Master of Arts
This thesis deconstructs a 21st-century museum photography exhibition of two mid-century pop culture icons, Muhammad Ali and Elvis Presley, to foreground the significance of contemporary institutional practices in the deradicalization of socio-historic narratives in the resurrection, propagation and merger of two fundamentally radical post-modern cultural symbols. I historicize each man within his mid-20th century milieu to analyze broader communicative themes within this current exhibition and chart a roadmap of boundary transgression in a complex parallel history. To calibrate Elvis and Ali's legacies as social beings over a fifty year arc, I contemporize social contagion theory and foreground a carrier narrative mid-century media advanced in the characterization of each man as contagion. This deconstruction reframes Elvis and Ali's photographic representation as an ethnographic study to provide a greater understanding of cultural manufacturing processes engaged to resurrect identity in the perpetuation of Ali and Elvis as American icons within popular consciousness.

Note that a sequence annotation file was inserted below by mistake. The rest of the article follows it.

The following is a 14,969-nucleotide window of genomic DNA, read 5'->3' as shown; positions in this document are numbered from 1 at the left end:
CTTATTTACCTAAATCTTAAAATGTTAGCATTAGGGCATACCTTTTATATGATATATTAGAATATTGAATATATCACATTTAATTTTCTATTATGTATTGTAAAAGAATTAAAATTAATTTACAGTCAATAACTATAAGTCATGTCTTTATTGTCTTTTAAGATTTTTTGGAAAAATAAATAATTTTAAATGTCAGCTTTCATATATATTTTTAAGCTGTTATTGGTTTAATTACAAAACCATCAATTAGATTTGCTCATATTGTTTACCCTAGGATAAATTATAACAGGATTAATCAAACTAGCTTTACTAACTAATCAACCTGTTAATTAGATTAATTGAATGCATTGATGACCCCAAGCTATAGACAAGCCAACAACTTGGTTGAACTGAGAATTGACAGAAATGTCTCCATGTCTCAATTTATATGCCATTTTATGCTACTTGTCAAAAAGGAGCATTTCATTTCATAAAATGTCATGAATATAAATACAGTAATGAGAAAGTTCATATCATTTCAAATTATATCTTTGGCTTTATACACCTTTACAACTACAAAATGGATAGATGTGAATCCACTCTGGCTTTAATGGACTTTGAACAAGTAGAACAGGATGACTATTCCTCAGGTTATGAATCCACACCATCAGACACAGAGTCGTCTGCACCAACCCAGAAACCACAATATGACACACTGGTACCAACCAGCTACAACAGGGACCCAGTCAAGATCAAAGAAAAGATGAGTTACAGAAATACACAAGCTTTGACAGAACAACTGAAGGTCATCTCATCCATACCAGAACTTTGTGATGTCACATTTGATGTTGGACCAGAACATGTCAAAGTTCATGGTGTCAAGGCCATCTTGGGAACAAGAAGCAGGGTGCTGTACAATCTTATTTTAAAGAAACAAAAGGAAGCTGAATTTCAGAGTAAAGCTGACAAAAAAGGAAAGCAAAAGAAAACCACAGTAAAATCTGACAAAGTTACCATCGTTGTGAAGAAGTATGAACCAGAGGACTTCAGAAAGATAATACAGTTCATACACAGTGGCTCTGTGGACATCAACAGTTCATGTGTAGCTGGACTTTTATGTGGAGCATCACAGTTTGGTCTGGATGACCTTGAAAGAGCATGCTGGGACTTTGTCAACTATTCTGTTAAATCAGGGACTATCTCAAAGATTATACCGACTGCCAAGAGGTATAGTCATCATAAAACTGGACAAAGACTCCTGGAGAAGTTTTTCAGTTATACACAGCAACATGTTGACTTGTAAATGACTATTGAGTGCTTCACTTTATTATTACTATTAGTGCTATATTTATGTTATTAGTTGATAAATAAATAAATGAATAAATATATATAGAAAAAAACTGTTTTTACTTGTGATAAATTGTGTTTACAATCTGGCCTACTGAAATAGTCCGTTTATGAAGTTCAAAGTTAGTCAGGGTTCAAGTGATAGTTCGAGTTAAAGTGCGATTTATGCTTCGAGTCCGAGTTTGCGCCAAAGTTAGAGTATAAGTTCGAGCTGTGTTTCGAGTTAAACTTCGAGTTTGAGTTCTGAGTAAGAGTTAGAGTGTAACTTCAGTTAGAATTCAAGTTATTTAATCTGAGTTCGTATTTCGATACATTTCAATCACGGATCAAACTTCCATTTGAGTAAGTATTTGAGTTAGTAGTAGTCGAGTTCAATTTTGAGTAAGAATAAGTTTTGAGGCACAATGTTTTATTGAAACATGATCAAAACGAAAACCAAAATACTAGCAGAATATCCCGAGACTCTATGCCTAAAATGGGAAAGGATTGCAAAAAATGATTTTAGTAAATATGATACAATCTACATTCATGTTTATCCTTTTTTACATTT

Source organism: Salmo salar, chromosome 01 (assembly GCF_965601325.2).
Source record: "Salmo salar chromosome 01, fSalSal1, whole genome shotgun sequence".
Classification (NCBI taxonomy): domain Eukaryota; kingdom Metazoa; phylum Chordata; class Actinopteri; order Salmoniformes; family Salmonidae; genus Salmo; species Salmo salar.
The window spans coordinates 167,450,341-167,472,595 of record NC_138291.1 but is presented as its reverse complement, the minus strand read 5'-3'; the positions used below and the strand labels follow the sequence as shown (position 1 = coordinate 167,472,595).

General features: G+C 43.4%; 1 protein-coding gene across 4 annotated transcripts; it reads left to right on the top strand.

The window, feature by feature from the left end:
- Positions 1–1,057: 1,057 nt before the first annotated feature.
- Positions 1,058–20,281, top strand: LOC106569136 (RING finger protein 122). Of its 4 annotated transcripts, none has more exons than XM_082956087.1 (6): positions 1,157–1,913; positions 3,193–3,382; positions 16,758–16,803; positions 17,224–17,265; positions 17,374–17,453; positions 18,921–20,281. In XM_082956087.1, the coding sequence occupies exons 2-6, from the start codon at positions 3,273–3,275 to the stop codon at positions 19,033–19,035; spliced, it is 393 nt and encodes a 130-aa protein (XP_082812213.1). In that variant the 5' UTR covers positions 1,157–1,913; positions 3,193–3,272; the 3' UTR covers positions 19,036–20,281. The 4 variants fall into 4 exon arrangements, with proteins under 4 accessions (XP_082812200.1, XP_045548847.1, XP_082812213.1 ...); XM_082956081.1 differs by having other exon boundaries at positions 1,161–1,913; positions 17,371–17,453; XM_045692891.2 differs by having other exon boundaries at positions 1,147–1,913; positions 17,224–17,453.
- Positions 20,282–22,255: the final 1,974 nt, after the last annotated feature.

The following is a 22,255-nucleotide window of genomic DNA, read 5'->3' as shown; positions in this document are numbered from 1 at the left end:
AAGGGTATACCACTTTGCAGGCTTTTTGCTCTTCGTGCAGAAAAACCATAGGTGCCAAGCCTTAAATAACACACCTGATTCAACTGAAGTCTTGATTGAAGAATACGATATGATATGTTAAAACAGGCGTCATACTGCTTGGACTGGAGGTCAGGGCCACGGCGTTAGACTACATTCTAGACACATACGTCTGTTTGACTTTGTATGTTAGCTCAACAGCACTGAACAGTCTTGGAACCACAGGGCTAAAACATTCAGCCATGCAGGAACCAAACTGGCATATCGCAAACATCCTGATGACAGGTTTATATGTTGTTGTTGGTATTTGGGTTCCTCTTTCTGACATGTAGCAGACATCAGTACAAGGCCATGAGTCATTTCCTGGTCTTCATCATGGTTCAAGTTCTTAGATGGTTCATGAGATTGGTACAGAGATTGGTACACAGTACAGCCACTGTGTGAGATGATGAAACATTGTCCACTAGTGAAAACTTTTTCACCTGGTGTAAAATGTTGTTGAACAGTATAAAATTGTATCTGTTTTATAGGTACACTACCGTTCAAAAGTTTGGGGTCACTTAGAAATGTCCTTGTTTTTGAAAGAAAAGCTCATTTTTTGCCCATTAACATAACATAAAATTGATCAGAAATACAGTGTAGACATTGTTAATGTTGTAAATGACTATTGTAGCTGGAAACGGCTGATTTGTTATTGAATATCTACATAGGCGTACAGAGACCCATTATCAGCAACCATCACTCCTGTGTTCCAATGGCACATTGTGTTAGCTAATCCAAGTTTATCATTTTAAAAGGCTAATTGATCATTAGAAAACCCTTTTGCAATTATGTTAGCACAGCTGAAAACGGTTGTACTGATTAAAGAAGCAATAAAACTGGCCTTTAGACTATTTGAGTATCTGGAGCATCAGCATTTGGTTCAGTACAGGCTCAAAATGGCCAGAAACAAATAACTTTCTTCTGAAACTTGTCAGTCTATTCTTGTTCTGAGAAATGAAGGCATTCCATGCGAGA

Farley, Lynn, "Ali and Elvis: Deconstructing a 21st-Century Museum's Cultural Acquisition and Merger of Mid-Century American Icons" (2014). Theses and Dissertations. 1480.